# Unpleasantville

Last week, Kristian Lum has written a blog post to report her experience of inappropriate behaviour by some senior male colleagues at statistical conferences (ISBA and JSM, in particular).

I don’t personally know Kristian, although I think I did have lunch with her, a common friend and bunch of other people, at JSM in Montreal in 2013. Anyway, even if I were completely agnostic about the whole thing (and I don’t think I am…), seems to me like her account has been corroborated by some hard facts as well as discussion with other friends/colleagues who actually know her rather well. So while it’s important to avoid “courts martial”, I think the discussion here isn’t really about whether these things happened or not (which at this point I’m pretty sure they did $-$ just to clarify).

I’ve been left with mixed feelings and a sense of kind-of-having lost my bearings, since I found this out last week. Firstly, I am not surprised to hear that such things _can _happen at a conference or in academia, in general. What has kind of surprised me is the fact that while I do move more or less in those circles, I wasn’t aware of the reputation of the two people who have been named. Some people (for example here) have made a point that these stories were well known and Kristian said so herself in her blog post. As somebody who’s involved in ISBA, this is troubling and I kind of feel like we’ve hid our collective head under the sand, possibly for a very long time. To be fair, ISBA is now coming up with a task-force to create protocols and prevent issues such as these arising again in the future. Still, doesn’t feel particularly good…

Secondly, this may be some sort of self-preservation (or may be denial?) instinct and may be there is indeed a much more rooted problem in statistics and in fact in Bayesian statistics, which I make myself struggle to see because it hurts to think that the environment in which I work is actually flawed in bad ways. But what I mean is that perhaps it’s not like there’s a couple of areas in which bad guys operate and if only we could get rid of those bad guys in _those _areas, then society would be idyllic. I think that, unfortunately, there’s plenty of examples where people with/in power (statistically more likely to be white men) do behave badly and abuse their power in many ways, including sexually. May be our field does represent men disproportionately $-$ and it may well be that this is even truer for Bayesian statistics than for other branches of statistical science. And so, as painful as it is to realise quite clearly that the grass ain’t so green after all, it is what it is. But the problem is (much) bigger than that…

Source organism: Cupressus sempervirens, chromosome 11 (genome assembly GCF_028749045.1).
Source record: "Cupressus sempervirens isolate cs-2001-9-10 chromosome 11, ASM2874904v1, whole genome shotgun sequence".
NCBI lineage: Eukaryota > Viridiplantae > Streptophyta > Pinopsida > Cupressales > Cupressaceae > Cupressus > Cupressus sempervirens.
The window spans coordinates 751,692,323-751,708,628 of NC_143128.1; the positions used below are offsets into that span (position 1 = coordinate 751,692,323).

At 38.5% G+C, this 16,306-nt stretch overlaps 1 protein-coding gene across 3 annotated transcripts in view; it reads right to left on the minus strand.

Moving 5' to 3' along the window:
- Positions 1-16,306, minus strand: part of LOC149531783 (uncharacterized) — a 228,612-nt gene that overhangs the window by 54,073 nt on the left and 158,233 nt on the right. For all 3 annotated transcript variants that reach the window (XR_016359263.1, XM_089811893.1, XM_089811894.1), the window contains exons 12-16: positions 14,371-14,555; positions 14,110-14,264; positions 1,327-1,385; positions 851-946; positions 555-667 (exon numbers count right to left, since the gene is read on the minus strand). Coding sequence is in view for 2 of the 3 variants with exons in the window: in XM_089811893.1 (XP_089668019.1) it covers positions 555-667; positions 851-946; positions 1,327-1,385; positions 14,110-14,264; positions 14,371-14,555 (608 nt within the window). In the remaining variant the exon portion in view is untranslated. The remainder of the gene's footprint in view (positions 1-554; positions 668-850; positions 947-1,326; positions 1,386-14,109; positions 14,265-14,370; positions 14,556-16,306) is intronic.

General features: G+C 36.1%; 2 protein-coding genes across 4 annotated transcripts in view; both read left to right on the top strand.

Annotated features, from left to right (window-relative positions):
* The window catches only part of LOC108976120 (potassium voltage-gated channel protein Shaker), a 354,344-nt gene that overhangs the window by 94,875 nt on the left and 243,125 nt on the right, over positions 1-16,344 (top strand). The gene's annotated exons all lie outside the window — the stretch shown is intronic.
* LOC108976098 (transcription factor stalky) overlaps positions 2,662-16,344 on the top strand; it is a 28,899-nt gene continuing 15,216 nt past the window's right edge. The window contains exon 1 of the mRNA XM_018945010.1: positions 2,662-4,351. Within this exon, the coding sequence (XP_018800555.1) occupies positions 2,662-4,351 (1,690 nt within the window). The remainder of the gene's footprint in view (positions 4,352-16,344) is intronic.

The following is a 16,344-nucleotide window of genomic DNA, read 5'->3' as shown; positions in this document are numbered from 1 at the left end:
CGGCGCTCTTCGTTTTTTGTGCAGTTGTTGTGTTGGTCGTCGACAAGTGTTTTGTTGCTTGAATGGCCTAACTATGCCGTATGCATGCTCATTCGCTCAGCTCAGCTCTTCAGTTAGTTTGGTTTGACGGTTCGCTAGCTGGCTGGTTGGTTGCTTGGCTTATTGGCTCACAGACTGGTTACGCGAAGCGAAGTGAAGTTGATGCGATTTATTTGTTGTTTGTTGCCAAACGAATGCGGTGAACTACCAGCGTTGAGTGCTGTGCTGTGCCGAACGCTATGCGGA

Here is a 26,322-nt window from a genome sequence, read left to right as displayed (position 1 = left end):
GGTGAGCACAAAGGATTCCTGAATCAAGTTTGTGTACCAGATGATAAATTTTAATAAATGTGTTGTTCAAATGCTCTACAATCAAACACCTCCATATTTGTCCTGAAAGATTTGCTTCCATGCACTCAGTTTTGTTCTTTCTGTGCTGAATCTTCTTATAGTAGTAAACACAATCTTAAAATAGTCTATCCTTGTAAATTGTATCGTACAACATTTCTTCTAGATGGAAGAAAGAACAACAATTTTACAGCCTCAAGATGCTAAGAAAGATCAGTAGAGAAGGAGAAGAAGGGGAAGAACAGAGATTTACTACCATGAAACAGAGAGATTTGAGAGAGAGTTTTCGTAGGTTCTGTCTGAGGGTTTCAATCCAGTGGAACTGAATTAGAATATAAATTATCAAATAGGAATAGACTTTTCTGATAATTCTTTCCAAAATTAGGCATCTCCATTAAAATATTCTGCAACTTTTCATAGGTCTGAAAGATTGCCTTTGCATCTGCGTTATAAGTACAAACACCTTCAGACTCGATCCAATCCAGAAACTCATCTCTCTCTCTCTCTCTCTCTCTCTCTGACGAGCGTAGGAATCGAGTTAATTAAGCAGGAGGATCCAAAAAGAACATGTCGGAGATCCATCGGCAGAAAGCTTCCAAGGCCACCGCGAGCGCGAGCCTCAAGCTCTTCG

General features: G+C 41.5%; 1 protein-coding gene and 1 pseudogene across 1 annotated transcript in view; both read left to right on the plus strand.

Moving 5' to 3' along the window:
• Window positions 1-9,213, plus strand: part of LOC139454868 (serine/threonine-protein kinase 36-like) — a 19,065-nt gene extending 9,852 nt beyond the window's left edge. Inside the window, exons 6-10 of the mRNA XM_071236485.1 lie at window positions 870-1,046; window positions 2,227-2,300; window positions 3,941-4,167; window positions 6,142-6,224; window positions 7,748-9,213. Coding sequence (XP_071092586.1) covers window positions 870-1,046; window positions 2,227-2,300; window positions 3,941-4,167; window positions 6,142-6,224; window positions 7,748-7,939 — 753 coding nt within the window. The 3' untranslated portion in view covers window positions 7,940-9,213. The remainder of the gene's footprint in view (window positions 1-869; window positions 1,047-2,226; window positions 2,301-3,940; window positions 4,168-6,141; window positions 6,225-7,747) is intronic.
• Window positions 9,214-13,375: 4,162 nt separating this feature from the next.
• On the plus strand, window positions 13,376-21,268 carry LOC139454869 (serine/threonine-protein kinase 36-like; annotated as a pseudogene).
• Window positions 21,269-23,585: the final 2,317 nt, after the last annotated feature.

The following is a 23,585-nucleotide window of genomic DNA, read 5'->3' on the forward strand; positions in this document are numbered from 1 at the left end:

Finally, I’ve particularly liked my friend Julien’s Facebook post (I actually see now that he was in fact linking to somebody else’s tweet):

Retweeted Carlos Scheidegger (@scheidegger): We should all read and acknowledge @KLdivergence's and other women's harrowing stories. But I want to try something different here. Do you all know of her amazing work at @hrdag? This, on predictive policing, is so good

Dan’s post has some lengthy discussion about the use of the term “mediocre” to characterise the two offenders. I think that neither mediocrity (= how poor one is at their work) nor excellence (= how good one is at their work) should be excuses $-$ but I see how this may matter because, arguably, the better and more respected you are in your field, the more power you wield over junior colleagues… But I think it feels right to point out Kristian’s work qualities. Somehow, it seems to put things in a better perspective, I think.